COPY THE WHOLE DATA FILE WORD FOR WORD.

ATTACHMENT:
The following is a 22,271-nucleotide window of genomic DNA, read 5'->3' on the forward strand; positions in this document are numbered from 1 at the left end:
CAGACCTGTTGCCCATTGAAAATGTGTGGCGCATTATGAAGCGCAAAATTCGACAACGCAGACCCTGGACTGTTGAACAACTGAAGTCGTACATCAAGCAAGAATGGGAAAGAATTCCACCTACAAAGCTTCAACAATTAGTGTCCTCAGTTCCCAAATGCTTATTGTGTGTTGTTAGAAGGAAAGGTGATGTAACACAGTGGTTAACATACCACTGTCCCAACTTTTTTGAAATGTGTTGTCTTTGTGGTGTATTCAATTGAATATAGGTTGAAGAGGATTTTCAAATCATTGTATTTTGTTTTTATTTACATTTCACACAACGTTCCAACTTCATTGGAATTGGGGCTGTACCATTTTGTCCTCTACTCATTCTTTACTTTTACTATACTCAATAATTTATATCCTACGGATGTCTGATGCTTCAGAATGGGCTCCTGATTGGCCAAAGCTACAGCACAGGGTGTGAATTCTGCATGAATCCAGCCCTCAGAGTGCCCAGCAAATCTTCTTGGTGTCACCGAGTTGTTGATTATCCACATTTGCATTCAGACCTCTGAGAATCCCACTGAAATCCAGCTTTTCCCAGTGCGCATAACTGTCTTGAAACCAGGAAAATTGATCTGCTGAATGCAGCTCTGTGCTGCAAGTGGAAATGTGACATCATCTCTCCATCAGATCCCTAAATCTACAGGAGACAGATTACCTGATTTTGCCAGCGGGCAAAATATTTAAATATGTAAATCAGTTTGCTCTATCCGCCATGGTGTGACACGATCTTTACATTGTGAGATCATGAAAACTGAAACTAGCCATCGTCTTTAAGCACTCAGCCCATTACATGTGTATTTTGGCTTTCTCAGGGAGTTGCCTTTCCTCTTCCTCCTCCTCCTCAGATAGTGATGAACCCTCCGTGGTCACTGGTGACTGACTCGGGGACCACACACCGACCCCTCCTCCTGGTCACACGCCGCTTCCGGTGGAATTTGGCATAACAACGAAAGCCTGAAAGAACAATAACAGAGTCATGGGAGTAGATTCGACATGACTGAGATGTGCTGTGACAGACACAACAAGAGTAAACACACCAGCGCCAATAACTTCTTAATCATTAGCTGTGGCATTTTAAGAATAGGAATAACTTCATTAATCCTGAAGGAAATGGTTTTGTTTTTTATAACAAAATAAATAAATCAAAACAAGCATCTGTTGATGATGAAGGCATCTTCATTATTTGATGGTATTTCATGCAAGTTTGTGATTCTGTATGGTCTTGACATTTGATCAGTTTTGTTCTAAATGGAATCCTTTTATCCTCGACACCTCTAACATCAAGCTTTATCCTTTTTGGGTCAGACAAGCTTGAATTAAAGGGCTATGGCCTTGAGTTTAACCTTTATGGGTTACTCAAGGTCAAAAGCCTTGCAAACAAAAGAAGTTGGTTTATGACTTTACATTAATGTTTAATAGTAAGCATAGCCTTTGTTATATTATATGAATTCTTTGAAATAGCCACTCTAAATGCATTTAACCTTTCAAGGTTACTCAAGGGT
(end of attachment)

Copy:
The following is a 22,271-nucleotide window of genomic DNA, read 5'->3' on the forward strand; positions in this document are numbered from 1 at the left end:
CAGACCTGTTGCCCATTGAAAATGTGTGGCGCATTATGAAGCGCAAAATTCGACAACGCAGACCCTGGACTGTTGAACAACTGAAGTCGTACATCAAGCAAGAATGGGAAAGAATTCCACCTACAAAGCTTCAACAATTAGTGTCCTCAGTTCCCAAATGCTTATTGTGTGTTGTTAGAAGGAAAGGTGATGTAACACAGTGGTTAACATACCACTGTCCCAACTTTTTTGAAATGTGTTGTCTTTGTGGTGTATTCAATTGAATATAGGTTGAAGAGGATTTTCAAATCATTGTATTTTGTTTTTATTTACATTTCACACAACGTTCCAACTTCATTGGAATTGGGGCTGTACCATTTTGTCCTCTACTCATTCTTTACTTTTACTATACTCAATAATTTATATCCTACGGATGTCTGATGCTTCAGAATGGGCTCCTGATTGGCCAAAGCTACAGCACAGGGTGTGAATTCTGCATGAATCCAGCCCTCAGAGTGCCCAGCAAATCTTCTTGGTGTCACCGAGTTGTTGATTATCCACATTTGCATTCAGACCTCTGAGAATCCCACTGAAATCCAGCTTTTCCCAGTGCGCATAACTGTCTTGAAACCAGGAAAATTGATCTGCTGAATGCAGCTCTGTGCTGCAAGTGGAAATGTGACATCATCTCTCCATCAGATCCCTAAATCTACAGGAGACAGATTACCTGATTTTGCCAGCGGGCAAAATATTTAAATATGTAAATCAGTTTGCTCTATCCGCCATGGTGTGACACGATCTTTACATTGTGAGATCATGAAAACTGAAACTAGCCATCGTCTTTAAGCACTCAGCCCATTACATGTGTATTTTGGCTTTCTCAGGGAGTTGCCTTTCCTCTTCCTCCTCCTCCTCAGATAGTGATGAACCCTCCGTGGTCACTGGTGACTGACTCGGGGACCACACACCGACCCCTCCTCCTGGTCACACGCCGCTTCCGGTGGAATTTGGCATAACAACGAAAGCCTGAAAGAACAATAACAGAGTCATGGGAGTAGATTCGACATGACTGAGATGTGCTGTGACAGACACAACAAGAGTAAACACACCAGCGCCAATAACTTCTTAATCATTAGCTGTGGCATTTTAAGAATAGGAATAACTTCATTAATCCTGAAGGAAATGGTTTTGTTTTTTATAACAAAATAAATAAATCAAAACAAGCATCTGTTGATGATGAAGGCATCTTCATTATTTGATGGTATTTCATGCAAGTTTGTGATTCTGTATGGTCTTGACATTTGATCAGTTTTGTTCTAAATGGAATCCTTTTATCCTCGACACCTCTAACATCAAGCTTTATCCTTTTTGGGTCAGACAAGCTTGAATTAAAGGGCTATGGCCTTGAGTTTAACCTTTATGGGTTACTCAAGGTCAAAAGCCTTGCAAACAAAAGAAGTTGGTTTATGACTTTACATTAATGTTTAATAGTAAGCATAGCCTTTGTTATATTATATGAATTCTTTGAAATAGCCACTCTAAATGCATTTAACCTTTCAAGGTTACTCAAGGGT